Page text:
Ugh, I feel yucky. I've still in the throes of a nasty, winter head cold. It's not my normal cold, as I'm not coughing and my nose is not congested. However, my throat is hoarse, my lymph nodes are swollen, and my head feels as if it might explode. Bleh. I'm not sure what to do with my day now. The original plan was to go to the gym but between my illness and a solid two new inches of snow on the ground, I don't think that's going to happen. While the Net' does say you can workout if you are sick (as long as you don't have a fever---->no fever here!), I am not feeling it. Staying home and baking cookies is sounding better every second.
I made this spicy, comforting spaghetti sauce over the weekend. This is one of those recipes that's pretty hands off, it just simmers away on the stove for the afternoon. The hubby's usually not home for these all day simmering events, and this one got him all worked up. I caught him in the kitchen taste testing the sauce more than a couple of times. And by early evening, he was clamoring for dinner. Pretty amazing considering the man is constantly telling me how much he dislikes spaghetti. Apparently that dislike took a backseat as he devoured a huge plate of pasta.
In my opinion, what really makes this dish is the parmesan cheese rind I simmered in the sauce. I'm not sure what it is about these cheese rinds, but man do they ever impart some delicious flavor! This is my 3rd batch of tomato sauce with a cheese rind simmered in it. I totally advise not skipping this step. Where do I get my rinds? I frequently purchase parmesan cheese wedges at the store for grating over my dishes- pastas, salads, soups, etc. When I finish the cheese, I wrap the rind in aluminum foil, label it, and throw it in the freezer for occasions such as this. Voila- flavor town! Another key point- you could make this sauce with any meat you wanted. Ground hamburger, ground pork, lots of sausage, ground chicken, really whatever you can think of. I just happened to have turkey on hand, although I do like the health benefits of turkey vs. hamburger.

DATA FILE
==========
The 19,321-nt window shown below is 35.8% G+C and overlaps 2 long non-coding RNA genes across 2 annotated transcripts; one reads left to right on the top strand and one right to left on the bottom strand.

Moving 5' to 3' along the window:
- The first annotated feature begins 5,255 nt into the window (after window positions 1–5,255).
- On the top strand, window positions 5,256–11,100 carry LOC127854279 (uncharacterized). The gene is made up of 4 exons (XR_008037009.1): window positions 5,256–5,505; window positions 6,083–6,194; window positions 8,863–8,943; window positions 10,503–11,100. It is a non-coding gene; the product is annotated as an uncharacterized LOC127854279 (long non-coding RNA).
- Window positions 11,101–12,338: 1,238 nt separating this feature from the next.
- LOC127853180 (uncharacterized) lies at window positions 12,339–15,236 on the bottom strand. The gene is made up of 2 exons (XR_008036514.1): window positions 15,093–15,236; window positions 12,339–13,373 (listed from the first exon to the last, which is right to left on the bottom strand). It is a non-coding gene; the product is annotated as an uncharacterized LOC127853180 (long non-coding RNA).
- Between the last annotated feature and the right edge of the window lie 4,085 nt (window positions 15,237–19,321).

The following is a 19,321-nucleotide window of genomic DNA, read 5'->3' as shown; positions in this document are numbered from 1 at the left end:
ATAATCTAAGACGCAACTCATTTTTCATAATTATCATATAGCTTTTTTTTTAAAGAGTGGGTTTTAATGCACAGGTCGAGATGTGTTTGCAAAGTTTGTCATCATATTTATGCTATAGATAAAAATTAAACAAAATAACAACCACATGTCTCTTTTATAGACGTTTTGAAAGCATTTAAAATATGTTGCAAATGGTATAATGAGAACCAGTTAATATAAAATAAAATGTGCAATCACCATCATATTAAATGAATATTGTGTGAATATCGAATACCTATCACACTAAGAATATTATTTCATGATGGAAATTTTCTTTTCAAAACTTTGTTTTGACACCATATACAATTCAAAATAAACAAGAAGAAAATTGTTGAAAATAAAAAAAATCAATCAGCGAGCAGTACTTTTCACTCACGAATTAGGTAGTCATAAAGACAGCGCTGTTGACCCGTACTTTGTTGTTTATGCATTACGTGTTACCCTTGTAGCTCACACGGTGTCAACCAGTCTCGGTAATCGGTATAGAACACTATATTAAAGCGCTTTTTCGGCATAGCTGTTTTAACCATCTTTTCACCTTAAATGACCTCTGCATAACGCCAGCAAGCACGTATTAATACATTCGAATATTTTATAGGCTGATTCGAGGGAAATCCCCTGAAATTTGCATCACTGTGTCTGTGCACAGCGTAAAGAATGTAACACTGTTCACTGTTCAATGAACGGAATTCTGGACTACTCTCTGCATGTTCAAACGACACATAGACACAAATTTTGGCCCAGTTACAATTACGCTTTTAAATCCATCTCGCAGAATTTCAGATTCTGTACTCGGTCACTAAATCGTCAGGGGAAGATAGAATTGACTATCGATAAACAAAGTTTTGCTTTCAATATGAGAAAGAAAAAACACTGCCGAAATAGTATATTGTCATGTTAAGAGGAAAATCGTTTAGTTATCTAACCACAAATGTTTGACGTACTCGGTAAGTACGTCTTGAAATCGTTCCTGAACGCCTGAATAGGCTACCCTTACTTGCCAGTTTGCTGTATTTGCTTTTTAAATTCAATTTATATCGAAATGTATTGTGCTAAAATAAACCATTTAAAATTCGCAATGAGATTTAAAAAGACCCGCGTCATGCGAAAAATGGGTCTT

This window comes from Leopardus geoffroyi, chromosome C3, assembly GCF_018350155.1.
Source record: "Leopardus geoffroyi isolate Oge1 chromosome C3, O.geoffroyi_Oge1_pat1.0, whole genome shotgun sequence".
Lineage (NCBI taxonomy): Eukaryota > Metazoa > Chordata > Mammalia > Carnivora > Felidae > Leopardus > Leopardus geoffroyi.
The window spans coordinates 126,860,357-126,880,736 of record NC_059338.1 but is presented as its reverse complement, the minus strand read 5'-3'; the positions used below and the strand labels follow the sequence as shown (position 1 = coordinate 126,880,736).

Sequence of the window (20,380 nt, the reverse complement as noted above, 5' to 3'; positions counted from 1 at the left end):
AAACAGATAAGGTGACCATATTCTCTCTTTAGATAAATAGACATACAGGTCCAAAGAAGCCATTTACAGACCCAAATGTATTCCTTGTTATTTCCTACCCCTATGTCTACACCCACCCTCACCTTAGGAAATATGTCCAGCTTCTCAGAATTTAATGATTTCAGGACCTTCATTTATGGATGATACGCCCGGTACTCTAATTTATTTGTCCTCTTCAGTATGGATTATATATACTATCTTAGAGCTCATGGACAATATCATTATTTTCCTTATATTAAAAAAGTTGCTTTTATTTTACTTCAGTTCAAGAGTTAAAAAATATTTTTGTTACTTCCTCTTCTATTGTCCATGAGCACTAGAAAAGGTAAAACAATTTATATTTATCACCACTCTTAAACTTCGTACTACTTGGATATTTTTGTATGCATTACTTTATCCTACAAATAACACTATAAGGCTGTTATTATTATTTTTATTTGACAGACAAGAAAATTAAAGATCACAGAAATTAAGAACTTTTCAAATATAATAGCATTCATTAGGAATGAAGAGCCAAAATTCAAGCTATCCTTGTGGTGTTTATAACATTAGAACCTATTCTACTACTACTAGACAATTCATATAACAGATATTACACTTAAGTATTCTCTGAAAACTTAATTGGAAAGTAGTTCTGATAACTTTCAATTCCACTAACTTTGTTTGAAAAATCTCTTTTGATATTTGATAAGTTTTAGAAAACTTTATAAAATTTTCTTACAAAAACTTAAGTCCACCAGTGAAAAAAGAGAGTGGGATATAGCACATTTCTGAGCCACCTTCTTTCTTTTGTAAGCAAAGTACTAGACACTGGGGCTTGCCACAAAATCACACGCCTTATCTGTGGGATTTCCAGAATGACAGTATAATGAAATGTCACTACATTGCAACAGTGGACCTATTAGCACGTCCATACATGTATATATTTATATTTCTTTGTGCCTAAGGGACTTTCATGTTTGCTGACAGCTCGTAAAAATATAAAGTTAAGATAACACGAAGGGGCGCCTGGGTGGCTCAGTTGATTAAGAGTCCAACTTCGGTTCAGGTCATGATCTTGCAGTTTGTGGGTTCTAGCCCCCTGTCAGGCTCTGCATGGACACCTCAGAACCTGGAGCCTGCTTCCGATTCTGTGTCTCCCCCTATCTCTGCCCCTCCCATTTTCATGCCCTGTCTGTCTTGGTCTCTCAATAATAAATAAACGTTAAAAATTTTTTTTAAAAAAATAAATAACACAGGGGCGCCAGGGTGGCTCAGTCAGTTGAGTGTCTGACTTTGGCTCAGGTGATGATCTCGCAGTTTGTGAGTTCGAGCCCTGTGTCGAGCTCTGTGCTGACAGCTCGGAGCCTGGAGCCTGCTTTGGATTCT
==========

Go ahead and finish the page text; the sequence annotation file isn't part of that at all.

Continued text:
Uh oh. Gizmo is sitting by the door. This means I have to drag my sorry sick butt off the couch, dress in my winter's finest, go forth into the snow, and shovel a spot in the yard for him to do his business. Sigh. Chihuahuas.
1 tbsp olive oil
1 large onion, minced
1 tbsp garlic, minced
1/2 lb ground turkey
1 link spicy Italian sausage
2 (14.5 oz) cans diced tomatoes
1 (14.5 oz) can garlic diced tomatoes
1 cup tomato sauce
1/2 cup dry red wine
2 cups chicken broth
1 tbsp dried basil
1/2 tbsp dried oregano
1 tsp salt
1/2 tsp pepper
1/4 tsp crushed red pepper (optional depending on heat preference)
1 rind from a wedge of fresh parmesan cheese (optional)
1 (8 oz) package fresh mushrooms, sliced
1. In a large pot, heat olive oil over medium heat. When warm, add onions and garlic. Sauté 5 minutes, or until onions are tender. Add turkey and sausage to pot, stir to crumble. Cook until browned, another 5 minutes or so.
2. Add tomatoes through cheese rind to the pot. Bring sauce to a boil, lower to a simmer. Simmer, uncovered, for 3 hours. If your sauce is too thick for your preference at this point, you can add up to 2 cups of water. I chose not to.
3. Using tongs or a spatula, remove cheese rind from the pot and discard. Add mushrooms to the pot. Prepare desired pasta. When mushrooms are tender (about 20 minutes), spoon sauce over desired pasta. Serve immediately.